Life is intense. Beautiful, scary, heartbreaking, mundane, devastating. In constant flux. From an early age I understood on some deep level that I required regular immersion in the natural world without distraction. It is as important to my health as the food I consume and the movement I take. When my mind is racing and I’m faced with all my fear, Mother Nature is here for me. ‘You are held’ she whispers as I sink down into the cool earth.
How do I connect? I listen. I breathe slow. I feel each texture; grass that itches, rough bark, sun that is too hot, a delicious breeze. I know I cannot control them. I simultaneously let go and come alive.
Why is connection to nature so important?
The term biophilia is used to describe the connection all humans subconsciously seek with the natural world. We all have this within us, whether we realise it or not. When we deny this basic need we suffer. When we become disconnected from the wild earth we become disconnected from our own wild hearts. This leads us to the illusion that we are seperate from each other, other species and the natural world. This feeling of separation isolates us and causes suffering and fear. It is from this fear that harmful actions, words and thoughts arise.
In my experience a disconnect to nature brings up fear of the unknown which leaves us feeling closed. The mind is a fickle thing. Have you ever noticed how your mind tries to talk you out of something due to fear of discomfort, how quickly your thoughts turn to what might go wrong? This fear can leave us paralysed and stagnant, stuck in the ‘safe-zone’ that is actually the most dangerous place to be. If there’s one thing I’ve learnt about fear, the best way to let it go is to run towards it with open arms.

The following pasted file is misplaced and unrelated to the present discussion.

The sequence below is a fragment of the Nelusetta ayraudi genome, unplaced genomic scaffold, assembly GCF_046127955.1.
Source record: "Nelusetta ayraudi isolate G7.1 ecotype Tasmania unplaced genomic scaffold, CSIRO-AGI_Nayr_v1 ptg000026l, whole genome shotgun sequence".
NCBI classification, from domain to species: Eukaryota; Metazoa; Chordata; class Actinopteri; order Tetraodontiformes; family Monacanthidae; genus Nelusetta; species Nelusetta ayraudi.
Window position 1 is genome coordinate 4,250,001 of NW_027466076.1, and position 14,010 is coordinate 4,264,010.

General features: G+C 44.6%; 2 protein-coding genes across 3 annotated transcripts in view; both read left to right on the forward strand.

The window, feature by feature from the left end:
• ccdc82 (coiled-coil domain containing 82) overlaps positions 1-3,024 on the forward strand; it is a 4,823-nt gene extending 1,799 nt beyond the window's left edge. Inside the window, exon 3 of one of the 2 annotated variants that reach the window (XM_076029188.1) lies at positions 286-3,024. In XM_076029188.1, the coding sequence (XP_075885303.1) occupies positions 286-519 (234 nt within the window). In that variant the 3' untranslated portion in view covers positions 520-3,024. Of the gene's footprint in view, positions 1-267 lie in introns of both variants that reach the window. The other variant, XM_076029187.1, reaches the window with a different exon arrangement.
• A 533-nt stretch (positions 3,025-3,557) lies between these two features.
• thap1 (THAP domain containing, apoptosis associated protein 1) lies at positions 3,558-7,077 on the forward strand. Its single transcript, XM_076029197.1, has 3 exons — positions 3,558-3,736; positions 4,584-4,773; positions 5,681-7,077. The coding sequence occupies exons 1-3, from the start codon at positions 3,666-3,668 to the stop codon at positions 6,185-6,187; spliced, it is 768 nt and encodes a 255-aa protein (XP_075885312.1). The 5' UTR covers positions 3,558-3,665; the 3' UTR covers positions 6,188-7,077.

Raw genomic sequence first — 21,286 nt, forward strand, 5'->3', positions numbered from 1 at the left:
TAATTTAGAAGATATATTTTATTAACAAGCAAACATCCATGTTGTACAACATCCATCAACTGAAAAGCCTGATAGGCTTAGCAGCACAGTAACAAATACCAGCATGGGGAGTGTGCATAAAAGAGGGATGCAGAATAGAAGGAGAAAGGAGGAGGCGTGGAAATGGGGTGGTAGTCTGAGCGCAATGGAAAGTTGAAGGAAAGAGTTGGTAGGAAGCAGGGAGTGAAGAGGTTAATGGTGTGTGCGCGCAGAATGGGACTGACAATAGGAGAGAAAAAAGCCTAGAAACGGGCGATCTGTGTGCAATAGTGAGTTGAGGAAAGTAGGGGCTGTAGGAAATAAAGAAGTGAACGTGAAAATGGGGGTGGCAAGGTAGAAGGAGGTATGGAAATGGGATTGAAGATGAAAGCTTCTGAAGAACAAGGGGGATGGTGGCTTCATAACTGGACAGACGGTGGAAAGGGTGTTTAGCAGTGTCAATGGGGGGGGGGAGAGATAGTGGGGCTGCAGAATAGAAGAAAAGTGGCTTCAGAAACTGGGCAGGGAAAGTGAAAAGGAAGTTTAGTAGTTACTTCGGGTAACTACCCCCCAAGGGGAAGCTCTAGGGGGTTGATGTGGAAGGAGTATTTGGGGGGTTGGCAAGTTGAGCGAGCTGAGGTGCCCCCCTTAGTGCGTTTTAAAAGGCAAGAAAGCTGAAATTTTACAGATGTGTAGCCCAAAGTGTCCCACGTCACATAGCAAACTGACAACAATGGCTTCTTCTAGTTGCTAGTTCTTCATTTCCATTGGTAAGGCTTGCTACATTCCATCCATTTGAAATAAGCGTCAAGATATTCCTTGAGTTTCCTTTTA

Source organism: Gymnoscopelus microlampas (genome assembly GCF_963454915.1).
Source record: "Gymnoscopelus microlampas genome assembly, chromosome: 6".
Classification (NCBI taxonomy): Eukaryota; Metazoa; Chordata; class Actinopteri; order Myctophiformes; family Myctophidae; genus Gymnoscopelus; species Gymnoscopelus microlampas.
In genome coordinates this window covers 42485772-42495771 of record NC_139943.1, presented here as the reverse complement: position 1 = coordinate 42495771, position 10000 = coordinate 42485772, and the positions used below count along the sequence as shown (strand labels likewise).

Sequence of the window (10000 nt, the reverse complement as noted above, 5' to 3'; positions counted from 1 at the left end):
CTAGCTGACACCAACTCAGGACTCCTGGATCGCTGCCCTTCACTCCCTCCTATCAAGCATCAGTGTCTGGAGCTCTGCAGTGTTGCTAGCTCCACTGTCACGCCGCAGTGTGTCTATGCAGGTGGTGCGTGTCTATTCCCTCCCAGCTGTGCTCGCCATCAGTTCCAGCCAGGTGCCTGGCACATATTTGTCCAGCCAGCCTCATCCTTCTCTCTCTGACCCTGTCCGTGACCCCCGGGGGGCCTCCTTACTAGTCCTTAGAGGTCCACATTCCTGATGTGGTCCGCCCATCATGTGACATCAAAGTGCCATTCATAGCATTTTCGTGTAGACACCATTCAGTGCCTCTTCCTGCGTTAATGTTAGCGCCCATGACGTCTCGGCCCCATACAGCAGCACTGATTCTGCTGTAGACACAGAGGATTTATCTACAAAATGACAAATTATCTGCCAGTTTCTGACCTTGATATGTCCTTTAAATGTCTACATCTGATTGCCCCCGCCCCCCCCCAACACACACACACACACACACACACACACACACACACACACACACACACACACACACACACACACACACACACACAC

Shinrin – Yuko (forest bathing)
The Japanese practice of forest-bathing, being present and engaged with your senses in wild places, without an agenda has been proven to boost the body’s cancer defences by increasing the ‘natural killer’ cells in the immune system. The practice also lowers heart rate and blood pressure, reduces stress hormone production and improves feelings of well being. I’ve been naturally forest-bathing since I was very young as I grew up in a remote area of England and was encouraged by my parents to seek connection with the natural world. However for those living in urban environments, going into the wild with no set ‘mission’ to achieve may not be immediately intuitive therefore guidance is helpful.
This inspired us to run our first ‘forest bathing session’ at our Wild Hearts Retreat in February. I was amazed by the joyful energy that came over the group as soon as they let go of their resistance to the uncomfortable. We explored sensory exploration on the forest floor, using touch, smell and sound to absorb nature’s healing. It’s incredible how much you notice when you stop and look. The co-operation of ants as they work together to build their nests. The intricate geometrical patterns on a fallen leaf. The inquisitive nature of birds. These natural works of art invoke a feeling of contentment that is a welcome balm to the consumerist world.
Breaking free from comfort zones
Nature can be uncomfortable, just like life.